For part 2 of Getting Started with micro:bit, we create a virtual Magic 8 Ball.
Last week, I showed you how to boot up the micro:bit and put some simple graphics on the LED array. Today we’ll continue with Microsoft’s MakeCode block editor to make something that approximates a simple Magic 8 Ball.
In case you don’t remember the Magic 8 Ball from your youth, it’s a plastic toy that has a 20-sided die with various messages suspended in blue liquid. You ask it a “yes” or “no” question, shake it and turn it over. A single face of the die appears in a window on the back giving you a
random highly accurate prediction of the future.
The micro:bit contains an onboard accelerometer that we can read, and the drag-and-drop editor has several predefined functions for us, including the ability to tell whether the board was shaken. We can use the “on shake” event to generate a random message, like “yes,” “no” and “try again.” If you want to get more creative, you can come up with your own responses (here are the original Magic 8 Ball answers).
One of the neat features of MakeCode is that it can import and decipher special codes stored in the .hex files generated from MakeCode. This means you can share your .hex files with others, and when they import it into MakeCode (Projects > Import File), it recreates the original code.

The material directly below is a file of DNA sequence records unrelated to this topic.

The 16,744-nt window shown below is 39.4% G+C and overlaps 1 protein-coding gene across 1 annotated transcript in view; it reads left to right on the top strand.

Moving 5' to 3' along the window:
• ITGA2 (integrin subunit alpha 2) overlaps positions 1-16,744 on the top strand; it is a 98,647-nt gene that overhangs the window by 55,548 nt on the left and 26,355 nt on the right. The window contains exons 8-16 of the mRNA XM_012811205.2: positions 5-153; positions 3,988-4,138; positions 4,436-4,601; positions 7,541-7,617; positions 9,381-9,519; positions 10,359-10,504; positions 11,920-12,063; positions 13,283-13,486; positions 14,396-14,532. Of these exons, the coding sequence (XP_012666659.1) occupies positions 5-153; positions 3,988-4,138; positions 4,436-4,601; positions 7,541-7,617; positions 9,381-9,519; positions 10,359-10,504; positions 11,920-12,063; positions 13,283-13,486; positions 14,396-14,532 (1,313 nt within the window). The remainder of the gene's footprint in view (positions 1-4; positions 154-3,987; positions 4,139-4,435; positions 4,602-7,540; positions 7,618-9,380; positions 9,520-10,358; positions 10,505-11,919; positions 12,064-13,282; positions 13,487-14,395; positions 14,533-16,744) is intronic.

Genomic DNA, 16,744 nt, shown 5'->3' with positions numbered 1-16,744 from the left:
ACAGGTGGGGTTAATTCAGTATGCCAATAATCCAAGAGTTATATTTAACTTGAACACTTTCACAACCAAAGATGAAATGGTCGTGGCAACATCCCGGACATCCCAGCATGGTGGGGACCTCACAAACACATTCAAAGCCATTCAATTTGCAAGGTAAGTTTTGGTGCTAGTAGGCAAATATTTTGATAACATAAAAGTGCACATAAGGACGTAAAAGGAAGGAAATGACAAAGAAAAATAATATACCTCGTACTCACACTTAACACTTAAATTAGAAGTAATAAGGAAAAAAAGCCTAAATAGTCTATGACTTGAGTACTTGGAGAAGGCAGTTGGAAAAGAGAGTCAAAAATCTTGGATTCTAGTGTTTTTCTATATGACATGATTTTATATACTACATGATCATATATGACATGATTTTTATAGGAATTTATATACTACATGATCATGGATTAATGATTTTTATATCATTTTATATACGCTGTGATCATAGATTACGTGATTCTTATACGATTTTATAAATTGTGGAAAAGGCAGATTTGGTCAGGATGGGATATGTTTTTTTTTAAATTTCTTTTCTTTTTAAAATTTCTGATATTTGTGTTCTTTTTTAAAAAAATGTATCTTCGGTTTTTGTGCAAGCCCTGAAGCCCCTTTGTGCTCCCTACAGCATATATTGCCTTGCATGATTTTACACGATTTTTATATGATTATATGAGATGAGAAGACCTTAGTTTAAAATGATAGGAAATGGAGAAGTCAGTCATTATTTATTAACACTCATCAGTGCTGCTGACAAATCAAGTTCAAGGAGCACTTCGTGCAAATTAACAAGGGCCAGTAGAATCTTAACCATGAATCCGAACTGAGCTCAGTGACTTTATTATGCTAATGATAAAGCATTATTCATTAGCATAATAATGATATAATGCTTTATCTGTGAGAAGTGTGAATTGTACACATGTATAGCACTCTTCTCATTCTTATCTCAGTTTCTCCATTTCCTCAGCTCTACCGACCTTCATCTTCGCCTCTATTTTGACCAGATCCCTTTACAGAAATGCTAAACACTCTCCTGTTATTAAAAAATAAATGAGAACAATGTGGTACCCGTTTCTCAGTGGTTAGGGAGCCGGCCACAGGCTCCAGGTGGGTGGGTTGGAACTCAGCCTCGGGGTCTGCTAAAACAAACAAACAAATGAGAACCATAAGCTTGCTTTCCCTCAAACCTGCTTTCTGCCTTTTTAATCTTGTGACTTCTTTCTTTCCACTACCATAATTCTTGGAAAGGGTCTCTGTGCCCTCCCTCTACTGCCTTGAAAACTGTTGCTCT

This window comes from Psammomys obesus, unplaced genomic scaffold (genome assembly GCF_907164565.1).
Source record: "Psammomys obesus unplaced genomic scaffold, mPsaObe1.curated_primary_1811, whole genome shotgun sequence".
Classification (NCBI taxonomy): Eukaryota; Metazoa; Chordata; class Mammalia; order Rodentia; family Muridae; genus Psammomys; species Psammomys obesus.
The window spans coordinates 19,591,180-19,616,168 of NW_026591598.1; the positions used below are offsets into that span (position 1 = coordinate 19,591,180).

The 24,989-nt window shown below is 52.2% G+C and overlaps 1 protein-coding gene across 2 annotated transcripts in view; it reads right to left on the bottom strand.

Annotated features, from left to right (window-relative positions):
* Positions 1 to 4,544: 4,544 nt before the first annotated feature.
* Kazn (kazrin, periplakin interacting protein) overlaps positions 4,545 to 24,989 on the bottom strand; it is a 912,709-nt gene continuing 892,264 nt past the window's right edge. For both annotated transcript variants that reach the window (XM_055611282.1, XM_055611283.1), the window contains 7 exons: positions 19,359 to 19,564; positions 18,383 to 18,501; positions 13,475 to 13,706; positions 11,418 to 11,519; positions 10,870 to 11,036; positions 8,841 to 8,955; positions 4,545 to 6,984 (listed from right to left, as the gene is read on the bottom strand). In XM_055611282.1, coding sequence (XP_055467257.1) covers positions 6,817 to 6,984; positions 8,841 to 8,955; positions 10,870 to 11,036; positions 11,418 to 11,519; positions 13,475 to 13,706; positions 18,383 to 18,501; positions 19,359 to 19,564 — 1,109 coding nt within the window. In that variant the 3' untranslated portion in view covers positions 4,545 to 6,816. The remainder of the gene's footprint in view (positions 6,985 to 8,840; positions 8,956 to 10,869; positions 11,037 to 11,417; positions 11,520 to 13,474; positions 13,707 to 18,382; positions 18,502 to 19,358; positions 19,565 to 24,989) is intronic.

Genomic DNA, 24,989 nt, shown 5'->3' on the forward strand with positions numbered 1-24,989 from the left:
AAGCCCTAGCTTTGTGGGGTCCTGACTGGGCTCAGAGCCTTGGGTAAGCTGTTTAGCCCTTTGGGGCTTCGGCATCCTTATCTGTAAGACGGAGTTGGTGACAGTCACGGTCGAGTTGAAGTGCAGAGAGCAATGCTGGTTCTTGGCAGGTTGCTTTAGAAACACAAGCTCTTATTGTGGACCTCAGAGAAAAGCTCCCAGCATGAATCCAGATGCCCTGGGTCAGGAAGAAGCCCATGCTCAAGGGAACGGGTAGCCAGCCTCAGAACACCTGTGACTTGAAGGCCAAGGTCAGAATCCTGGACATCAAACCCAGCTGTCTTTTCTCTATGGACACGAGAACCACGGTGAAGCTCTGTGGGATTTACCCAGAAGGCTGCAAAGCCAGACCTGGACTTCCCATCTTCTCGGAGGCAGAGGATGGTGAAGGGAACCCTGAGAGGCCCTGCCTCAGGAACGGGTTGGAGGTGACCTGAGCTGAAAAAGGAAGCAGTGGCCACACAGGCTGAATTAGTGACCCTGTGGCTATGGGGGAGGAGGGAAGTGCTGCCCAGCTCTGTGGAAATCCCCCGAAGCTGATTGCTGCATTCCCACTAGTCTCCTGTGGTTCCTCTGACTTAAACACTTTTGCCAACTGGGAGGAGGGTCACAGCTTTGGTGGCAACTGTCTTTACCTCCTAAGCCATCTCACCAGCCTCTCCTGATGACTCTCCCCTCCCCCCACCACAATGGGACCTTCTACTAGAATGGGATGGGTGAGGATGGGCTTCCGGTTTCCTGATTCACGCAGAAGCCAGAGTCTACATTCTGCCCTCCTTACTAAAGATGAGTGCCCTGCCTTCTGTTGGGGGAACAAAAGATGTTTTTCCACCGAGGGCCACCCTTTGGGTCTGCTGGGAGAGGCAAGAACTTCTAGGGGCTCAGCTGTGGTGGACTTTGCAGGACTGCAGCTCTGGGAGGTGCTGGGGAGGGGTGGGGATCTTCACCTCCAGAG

In addition to sharing the .hex, you can click the Share button to create a web page (hosted on the MakeCode site) where users can simulate the project, download the .hex file and clone your project. In fact, you can embed the shared project on another web page to allow others to play with the code and simulate it (try clicking on the SHAKE button on the micro:bit image below):
It’s still on pre-order at the time of this writing, but you can learn more about the micro:bit here:
Can you think of other projects that might be fun for students to build using the micro:bit and its accelerometer?